Mumbai: The Bombay High Court has set aside an order of Central Administrative Tribunal (CAT) which had reinstated Customs Inspector S M Padwal after giving a finding that his removal from service was not proper.
        
Padwal was removed after a departmental probe, which held that he was guilty of accepting a bribe of Rs 4.5 lakh from 1993 bomb blast accused Mohammed Dossa and Uttam Potdar for giving safe passage to arms which landed in Dighy coast in nearby Raigad district prior to serial explosions in Mumbai.
        
The CAT had ruled that Padwal's removal from service was not proper. Being aggrieved, the Union Government filed an appeal in the High Court, which last week quashed the CAT's order. Justice D G Deshmukh and Justice Anoop Mohata found the officer's removal from service "fit and proper".
        
After the 1993 serial blasts in which several persons were killed, the role of the officer was unearthed following confessions given by Dossa and Potdar during the trial.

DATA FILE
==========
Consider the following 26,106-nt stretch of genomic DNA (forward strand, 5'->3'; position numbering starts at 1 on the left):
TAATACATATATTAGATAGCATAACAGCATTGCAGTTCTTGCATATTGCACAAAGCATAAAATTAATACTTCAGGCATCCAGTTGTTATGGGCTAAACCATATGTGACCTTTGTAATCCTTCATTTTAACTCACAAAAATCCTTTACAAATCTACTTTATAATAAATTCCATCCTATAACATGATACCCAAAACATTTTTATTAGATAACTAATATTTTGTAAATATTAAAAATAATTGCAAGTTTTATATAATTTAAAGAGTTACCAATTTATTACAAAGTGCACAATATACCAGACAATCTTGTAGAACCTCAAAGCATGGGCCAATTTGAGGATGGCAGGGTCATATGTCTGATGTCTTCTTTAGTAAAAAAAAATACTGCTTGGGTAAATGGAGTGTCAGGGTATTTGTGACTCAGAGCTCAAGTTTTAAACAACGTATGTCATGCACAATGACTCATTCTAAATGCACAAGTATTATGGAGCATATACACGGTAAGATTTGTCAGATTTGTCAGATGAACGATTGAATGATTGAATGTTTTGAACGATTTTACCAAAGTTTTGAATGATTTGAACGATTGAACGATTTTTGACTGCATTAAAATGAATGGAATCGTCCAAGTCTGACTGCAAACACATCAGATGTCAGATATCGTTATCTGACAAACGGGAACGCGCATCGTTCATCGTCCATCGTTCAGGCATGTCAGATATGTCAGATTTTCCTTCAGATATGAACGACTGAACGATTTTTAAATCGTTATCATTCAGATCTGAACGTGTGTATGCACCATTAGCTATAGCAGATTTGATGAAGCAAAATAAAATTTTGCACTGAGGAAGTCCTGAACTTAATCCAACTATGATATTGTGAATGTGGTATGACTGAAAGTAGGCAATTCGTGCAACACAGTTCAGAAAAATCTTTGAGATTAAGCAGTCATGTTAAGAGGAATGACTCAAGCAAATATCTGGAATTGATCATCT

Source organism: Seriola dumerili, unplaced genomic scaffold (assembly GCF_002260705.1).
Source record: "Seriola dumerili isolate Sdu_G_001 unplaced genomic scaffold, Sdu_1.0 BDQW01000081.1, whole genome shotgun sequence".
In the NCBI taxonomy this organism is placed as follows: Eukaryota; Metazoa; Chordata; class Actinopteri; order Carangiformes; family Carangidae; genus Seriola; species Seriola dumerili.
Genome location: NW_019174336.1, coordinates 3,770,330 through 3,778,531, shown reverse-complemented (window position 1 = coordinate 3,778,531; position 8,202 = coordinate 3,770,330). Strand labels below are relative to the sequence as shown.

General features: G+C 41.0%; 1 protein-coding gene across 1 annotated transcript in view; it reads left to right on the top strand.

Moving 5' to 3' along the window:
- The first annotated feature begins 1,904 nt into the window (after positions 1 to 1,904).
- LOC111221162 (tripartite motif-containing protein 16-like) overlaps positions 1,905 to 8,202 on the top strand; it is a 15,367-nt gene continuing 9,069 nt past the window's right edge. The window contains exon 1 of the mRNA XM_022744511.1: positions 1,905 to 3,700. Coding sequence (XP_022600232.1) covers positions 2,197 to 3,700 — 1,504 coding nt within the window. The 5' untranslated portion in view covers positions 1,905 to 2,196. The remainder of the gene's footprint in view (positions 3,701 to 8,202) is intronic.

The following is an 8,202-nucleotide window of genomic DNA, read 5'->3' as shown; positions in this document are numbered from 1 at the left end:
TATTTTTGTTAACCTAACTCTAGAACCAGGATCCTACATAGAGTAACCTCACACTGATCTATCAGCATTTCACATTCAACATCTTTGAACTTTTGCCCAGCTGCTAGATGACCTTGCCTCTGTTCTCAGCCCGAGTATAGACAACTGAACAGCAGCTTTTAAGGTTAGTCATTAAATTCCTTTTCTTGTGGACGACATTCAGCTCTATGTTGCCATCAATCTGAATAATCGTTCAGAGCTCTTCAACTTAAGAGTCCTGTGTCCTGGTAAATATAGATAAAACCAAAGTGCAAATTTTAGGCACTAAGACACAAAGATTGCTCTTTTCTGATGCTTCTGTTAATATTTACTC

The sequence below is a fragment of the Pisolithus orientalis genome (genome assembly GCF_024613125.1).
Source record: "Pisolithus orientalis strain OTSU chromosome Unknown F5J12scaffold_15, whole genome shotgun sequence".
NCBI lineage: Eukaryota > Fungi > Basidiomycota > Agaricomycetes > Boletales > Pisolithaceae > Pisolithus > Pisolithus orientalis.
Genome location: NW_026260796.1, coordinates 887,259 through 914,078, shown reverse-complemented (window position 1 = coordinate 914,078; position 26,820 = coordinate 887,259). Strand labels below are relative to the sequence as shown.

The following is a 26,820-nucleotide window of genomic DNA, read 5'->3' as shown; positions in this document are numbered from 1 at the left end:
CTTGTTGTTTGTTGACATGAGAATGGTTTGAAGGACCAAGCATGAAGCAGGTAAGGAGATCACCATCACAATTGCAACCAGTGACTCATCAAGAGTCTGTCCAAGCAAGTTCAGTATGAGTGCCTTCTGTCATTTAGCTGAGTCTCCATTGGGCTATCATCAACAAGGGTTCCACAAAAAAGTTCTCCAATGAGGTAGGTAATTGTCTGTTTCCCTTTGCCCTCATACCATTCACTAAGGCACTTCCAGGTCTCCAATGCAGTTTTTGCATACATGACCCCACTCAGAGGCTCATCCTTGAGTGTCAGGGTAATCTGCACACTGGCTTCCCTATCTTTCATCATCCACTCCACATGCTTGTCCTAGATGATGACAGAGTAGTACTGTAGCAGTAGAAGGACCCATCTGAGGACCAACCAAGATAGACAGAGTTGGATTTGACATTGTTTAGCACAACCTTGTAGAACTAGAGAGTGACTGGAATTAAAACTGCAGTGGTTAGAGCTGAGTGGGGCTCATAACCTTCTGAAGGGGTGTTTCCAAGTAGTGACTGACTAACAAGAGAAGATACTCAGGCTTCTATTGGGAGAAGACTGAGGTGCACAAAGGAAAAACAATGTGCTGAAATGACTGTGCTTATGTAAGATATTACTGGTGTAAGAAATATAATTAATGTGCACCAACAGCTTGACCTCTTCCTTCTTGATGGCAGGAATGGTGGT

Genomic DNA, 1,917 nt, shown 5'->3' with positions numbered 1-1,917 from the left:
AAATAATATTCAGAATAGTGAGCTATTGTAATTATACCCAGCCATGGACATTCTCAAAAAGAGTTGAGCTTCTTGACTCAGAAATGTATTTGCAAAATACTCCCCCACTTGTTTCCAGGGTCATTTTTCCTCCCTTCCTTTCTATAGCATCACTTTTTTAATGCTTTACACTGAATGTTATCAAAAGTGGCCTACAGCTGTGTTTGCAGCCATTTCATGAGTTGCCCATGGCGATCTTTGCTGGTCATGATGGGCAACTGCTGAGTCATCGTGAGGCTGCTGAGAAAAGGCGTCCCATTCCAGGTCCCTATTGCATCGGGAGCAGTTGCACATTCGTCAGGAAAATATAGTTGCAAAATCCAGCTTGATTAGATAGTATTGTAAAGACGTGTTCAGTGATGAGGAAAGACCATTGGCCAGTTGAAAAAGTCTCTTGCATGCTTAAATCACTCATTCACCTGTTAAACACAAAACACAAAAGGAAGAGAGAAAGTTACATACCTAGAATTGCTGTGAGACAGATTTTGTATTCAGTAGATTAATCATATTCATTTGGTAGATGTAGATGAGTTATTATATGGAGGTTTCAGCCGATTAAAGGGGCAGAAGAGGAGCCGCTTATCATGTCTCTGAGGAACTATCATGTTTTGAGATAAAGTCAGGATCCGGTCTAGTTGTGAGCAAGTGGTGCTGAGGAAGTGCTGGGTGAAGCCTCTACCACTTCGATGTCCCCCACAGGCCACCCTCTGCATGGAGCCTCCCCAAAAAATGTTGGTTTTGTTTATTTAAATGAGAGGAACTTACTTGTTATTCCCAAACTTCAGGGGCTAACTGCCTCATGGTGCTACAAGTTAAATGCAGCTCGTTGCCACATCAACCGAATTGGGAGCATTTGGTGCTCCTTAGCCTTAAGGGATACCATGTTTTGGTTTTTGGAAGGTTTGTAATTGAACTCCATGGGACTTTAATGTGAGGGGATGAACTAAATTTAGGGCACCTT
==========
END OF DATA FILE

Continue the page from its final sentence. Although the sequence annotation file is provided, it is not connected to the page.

Padwal contended that the confessions of the two accused, recorded under TADA (P) Act, were used against him in the departmental inquiry and this was not proper. He said the confessions could only be used in that case under TADA (P) Act and not against him in the departmental inquiry.
        
Padwal contended that Dossa and Potdar, both 1993 accused, were not called by inquiry officer for examination and hence he did not get an opportunity to cross-examine them.
        
The Union government, however, contended that Dossa and Potdar were in police custody and hence they could not be produced before the inquiry officer.
        
Moreover, it argued, the existing laws do not provide that the Indian Evidence Act should be strictly enforced in a departmental inquiry. Hence they could use the confessions recorded under TADA (P) Act against Padwal for the purpose of departmental inquiry, the Centre argued.
        
After hearing the arguments, the High Court stayed CAT's order and admitted Centre's appeal.

(Agencies)